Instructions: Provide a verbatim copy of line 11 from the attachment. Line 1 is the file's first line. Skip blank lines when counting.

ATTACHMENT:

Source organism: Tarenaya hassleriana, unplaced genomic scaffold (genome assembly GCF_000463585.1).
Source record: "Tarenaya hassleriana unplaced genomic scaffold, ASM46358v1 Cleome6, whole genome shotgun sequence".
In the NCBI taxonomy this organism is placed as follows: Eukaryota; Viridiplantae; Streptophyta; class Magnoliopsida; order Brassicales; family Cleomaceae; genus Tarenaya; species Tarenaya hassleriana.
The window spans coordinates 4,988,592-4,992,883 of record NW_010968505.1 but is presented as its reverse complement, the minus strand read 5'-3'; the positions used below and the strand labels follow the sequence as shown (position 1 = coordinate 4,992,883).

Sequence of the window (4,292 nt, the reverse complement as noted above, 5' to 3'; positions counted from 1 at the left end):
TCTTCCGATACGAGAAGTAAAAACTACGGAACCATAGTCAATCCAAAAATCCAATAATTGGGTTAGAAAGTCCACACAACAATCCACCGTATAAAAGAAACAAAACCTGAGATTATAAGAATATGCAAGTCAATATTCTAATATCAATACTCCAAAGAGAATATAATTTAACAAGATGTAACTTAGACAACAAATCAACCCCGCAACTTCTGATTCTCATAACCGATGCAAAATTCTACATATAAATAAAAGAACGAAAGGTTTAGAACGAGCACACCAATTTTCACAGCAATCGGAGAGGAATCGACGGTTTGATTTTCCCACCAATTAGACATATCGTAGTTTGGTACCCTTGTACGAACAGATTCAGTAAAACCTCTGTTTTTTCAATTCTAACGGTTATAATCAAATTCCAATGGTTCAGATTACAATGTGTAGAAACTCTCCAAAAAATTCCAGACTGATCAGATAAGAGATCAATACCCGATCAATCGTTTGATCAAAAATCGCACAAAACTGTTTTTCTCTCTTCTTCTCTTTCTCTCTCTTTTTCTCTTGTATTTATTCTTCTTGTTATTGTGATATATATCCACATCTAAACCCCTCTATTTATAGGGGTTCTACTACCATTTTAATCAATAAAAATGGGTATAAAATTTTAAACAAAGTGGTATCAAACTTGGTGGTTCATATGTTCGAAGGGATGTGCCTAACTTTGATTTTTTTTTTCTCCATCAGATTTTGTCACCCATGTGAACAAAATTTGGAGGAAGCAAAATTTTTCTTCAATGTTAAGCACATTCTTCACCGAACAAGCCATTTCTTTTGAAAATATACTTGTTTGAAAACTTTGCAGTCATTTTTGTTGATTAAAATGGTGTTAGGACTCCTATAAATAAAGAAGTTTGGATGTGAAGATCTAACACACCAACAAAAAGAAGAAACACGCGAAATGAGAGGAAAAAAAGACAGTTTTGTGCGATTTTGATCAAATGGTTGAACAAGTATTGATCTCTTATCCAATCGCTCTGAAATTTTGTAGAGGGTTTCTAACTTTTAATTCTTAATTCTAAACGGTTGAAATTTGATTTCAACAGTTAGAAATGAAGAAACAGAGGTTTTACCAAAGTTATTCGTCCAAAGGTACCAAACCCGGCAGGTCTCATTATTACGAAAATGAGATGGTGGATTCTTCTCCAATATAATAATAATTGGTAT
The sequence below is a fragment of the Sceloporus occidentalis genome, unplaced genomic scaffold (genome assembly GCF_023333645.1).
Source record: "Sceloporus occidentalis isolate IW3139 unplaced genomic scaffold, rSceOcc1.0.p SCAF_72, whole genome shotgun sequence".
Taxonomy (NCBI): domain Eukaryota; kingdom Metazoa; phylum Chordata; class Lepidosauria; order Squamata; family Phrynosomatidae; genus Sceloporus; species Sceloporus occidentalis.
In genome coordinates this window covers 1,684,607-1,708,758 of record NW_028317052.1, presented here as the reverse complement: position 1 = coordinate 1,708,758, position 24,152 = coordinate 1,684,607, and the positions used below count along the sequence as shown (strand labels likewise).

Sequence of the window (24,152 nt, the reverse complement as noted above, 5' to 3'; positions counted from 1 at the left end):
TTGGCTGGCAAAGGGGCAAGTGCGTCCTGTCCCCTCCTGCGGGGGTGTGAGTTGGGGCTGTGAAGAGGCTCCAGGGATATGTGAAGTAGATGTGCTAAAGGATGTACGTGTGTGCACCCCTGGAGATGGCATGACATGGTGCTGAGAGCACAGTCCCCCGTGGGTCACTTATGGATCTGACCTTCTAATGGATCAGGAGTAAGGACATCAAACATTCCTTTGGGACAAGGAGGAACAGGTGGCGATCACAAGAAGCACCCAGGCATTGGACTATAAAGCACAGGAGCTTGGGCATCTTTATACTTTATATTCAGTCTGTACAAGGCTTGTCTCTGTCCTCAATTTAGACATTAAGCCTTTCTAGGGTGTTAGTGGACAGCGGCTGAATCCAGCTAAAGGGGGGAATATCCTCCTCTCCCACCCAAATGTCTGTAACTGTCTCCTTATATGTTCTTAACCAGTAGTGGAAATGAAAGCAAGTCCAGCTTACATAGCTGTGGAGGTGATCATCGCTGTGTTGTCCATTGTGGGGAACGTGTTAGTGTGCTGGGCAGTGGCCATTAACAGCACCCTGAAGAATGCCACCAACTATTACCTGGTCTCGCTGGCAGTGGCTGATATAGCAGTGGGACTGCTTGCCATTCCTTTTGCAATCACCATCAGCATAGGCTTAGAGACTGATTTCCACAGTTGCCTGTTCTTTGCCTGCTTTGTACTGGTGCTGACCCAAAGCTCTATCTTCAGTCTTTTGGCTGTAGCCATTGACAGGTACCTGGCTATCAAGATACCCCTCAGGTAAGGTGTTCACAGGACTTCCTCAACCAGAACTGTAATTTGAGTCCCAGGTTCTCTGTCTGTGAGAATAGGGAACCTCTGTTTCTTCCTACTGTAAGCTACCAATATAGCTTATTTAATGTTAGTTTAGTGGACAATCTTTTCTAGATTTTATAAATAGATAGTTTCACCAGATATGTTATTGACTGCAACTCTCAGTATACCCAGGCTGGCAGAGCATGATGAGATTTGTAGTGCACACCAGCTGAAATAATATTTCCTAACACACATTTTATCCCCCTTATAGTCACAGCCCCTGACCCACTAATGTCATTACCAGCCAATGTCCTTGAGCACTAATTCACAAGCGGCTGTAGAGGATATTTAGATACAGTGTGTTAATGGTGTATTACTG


Sequence of the window (24,152 nt, the reverse complement as noted above, 5' to 3'; positions counted from 1 at the left end):